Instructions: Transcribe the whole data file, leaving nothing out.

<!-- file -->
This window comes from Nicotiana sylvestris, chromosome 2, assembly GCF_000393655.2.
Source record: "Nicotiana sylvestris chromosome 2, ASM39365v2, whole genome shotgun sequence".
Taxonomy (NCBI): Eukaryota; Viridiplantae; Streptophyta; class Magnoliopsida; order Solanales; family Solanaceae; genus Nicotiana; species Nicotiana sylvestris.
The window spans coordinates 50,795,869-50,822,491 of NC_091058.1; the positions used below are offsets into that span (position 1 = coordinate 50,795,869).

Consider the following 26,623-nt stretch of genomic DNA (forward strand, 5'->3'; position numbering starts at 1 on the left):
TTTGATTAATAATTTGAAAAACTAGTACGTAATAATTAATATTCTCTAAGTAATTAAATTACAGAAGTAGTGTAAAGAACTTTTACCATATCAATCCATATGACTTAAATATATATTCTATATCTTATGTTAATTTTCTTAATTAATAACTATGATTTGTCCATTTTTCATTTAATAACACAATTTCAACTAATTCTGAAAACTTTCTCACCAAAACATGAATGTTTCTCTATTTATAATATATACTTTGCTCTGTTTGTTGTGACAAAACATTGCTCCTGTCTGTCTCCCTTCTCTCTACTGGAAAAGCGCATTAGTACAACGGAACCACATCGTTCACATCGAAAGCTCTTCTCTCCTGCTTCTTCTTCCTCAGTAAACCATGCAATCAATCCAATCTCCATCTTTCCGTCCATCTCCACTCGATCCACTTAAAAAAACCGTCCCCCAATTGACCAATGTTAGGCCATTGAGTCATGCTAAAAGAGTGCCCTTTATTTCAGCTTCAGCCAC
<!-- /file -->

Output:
This window comes from Nicotiana sylvestris, chromosome 2, assembly GCF_000393655.2.
Source record: "Nicotiana sylvestris chromosome 2, ASM39365v2, whole genome shotgun sequence".
Taxonomy (NCBI): Eukaryota; Viridiplantae; Streptophyta; class Magnoliopsida; order Solanales; family Solanaceae; genus Nicotiana; species Nicotiana sylvestris.
The window spans coordinates 50,795,869-50,822,491 of NC_091058.1; the positions used below are offsets into that span (position 1 = coordinate 50,795,869).

Consider the following 26,623-nt stretch of genomic DNA (forward strand, 5'->3'; position numbering starts at 1 on the left):
TTTGATTAATAATTTGAAAAACTAGTACGTAATAATTAATATTCTCTAAGTAATTAAATTACAGAAGTAGTGTAAAGAACTTTTACCATATCAATCCATATGACTTAAATATATATTCTATATCTTATGTTAATTTTCTTAATTAATAACTATGATTTGTCCATTTTTCATTTAATAACACAATTTCAACTAATTCTGAAAACTTTCTCACCAAAACATGAATGTTTCTCTATTTATAATATATACTTTGCTCTGTTTGTTGTGACAAAACATTGCTCCTGTCTGTCTCCCTTCTCTCTACTGGAAAAGCGCATTAGTACAACGGAACCACATCGTTCACATCGAAAGCTCTTCTCTCCTGCTTCTTCTTCCTCAGTAAACCATGCAATCAATCCAATCTCCATCTTTCCGTCCATCTCCACTCGATCCACTTAAAAAAACCGTCCCCCAATTGACCAATGTTAGGCCATTGAGTCATGCTAAAAGAGTGCCCTTTATTTCAGCTTCAGCCAC